In some parts of the world being a girl who wants an education can still be deadly.
Today Malala Yousafzai, a 14-year-old Pakistani girl, was shot in the head by the Taliban. She was on her way home from school when gunmen stopped her bus. Which one is Malala? one of the men reportedly asked the students.
And then they opened fire. A teacher and another girl were also wounded in the attack.
I want to say immediately that Malala is in recovering in a hospital in Peshawar, where she was airlifted by helicopter after she was first treated in Mingora for two gunshot wounds. The first reports were that she had died. Although her wounds are severe, her doctors told Pakistan’s Express Tribune that she is “out of danger.” The bullet that hit her skull came out the other side and didn’t harm her brain. Or at least that’s what we've been told. Another bullet struck her in the neck. There is talk she may be flown to another country for medical treatment.
Yet Malala is far from safe. Despite outrage by many in Pakistan over the brazen attack, Reuters reports that the Taliban have vowed to try to kill her again.
I am sure we are all thinking of our own daughters as we read this. I know I was thinking of mine, and the all-girls’ high school she graduated from two years ago that gave her such a fine education and preparation for life. To think that she could have been killed for wanting to learn and go to school and contribute her knowledge to the world is unfathomable to me. And monstrous. But there it is.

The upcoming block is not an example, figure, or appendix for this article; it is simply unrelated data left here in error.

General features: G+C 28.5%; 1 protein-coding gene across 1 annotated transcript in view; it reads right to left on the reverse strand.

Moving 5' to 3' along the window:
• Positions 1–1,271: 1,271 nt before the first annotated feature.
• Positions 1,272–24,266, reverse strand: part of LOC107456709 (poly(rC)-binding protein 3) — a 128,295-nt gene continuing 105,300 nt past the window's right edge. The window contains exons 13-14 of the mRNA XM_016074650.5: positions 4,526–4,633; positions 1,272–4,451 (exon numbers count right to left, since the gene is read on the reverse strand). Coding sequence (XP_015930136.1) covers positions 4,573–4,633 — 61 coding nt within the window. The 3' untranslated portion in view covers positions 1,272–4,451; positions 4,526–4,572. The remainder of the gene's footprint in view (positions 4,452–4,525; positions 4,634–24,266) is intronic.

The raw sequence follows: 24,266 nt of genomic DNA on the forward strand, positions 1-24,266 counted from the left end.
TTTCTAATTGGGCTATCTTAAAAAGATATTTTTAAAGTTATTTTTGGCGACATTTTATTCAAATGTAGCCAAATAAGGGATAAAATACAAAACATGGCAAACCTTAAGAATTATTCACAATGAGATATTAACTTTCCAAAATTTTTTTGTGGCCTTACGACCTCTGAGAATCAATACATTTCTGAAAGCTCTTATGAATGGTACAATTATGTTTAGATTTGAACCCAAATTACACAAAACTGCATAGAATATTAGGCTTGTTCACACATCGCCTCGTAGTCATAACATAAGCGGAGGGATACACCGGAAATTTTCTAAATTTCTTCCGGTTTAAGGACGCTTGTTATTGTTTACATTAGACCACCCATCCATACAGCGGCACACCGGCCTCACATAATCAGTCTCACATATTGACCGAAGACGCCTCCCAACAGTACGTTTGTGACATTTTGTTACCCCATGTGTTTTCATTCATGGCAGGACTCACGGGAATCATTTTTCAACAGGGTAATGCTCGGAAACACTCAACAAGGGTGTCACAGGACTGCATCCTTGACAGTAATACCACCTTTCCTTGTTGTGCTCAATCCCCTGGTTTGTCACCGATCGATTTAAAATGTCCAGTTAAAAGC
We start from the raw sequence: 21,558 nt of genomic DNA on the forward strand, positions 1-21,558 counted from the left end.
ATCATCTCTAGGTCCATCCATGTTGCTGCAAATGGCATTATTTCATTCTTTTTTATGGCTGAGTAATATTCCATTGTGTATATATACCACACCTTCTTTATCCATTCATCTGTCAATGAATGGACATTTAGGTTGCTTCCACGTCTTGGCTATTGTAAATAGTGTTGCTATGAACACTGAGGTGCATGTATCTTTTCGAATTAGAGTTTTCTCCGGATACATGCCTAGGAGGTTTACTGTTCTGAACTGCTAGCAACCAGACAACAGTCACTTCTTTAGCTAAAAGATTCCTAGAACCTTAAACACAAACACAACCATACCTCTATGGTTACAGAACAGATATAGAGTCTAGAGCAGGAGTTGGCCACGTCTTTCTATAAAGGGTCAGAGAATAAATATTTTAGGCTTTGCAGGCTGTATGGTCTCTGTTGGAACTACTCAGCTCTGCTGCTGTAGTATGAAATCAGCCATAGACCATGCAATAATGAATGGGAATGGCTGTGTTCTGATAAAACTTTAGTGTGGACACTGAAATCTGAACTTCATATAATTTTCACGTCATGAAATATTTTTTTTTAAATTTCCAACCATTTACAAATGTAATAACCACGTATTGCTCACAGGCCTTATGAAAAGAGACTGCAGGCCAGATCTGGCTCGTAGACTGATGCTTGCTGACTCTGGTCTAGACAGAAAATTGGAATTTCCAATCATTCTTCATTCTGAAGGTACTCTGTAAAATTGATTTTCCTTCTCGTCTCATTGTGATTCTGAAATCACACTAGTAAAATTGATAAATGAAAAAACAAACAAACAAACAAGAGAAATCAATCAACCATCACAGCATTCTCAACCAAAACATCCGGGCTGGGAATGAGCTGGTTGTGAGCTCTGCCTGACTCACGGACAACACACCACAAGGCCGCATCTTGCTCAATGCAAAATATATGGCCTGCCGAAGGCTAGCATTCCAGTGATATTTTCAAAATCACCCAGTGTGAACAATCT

So why would the Taliban single out a 14-year-old girl for murder? Because that is what we are talking about here. Premeditated murder. What could she have possibly done to warrant such hatred?
When the Taliban banned education for girls in Swat, the region where she lives, Malala refused to be intimidated and became an activist. She spoke out against the violence she saw around her and she pressed for peace. For this she became revered in her country. As the New York Times recalls:
Malala became well-known in Pakistan as the author of a blog for the BBC’s Urdu-language Web site, Diary of a Pakistani Schoolgirl, in which she chronicled life under Taliban rule, after the Swat Valley was overrun by the Islamist militants in 2009. “At that time,” she wrote later, “some of us would go to school in plain clothes, not in school uniform, just to pretend we are not students, and we hid our books under our shawls.”
Perhaps her worst crime was believing that she had a right to express herself and a right to her own beliefs. Again, the New York Times:
Ehsanullah Ehsan, a spokesman for Tehrik-e-Taliban Pakistan, commonly known as the Pakistani Taliban, told Reuters in a telephone interview that Malala “was pro-West, she was speaking against the Taliban and she was calling President Obama her idol.” He admitted that she was young, but said that “she was promoting Western culture in Pashtun areas,” referring to the ethnic group in northwest Pakistan and eastern Afghanistan whose conservative values the Taliban claims to defend.
I promise to provide updates on Malala's condition. I'm also sending this story to my daughter and all her friends so they can share their outrage over her story and the terrible obstacles young women in Pakistan still face trying to get educated.
Pakistani soldiers carrying Malala Yousufzai after she was attacked. Image: © Ispr/Xinhua/ZUMAPress.com
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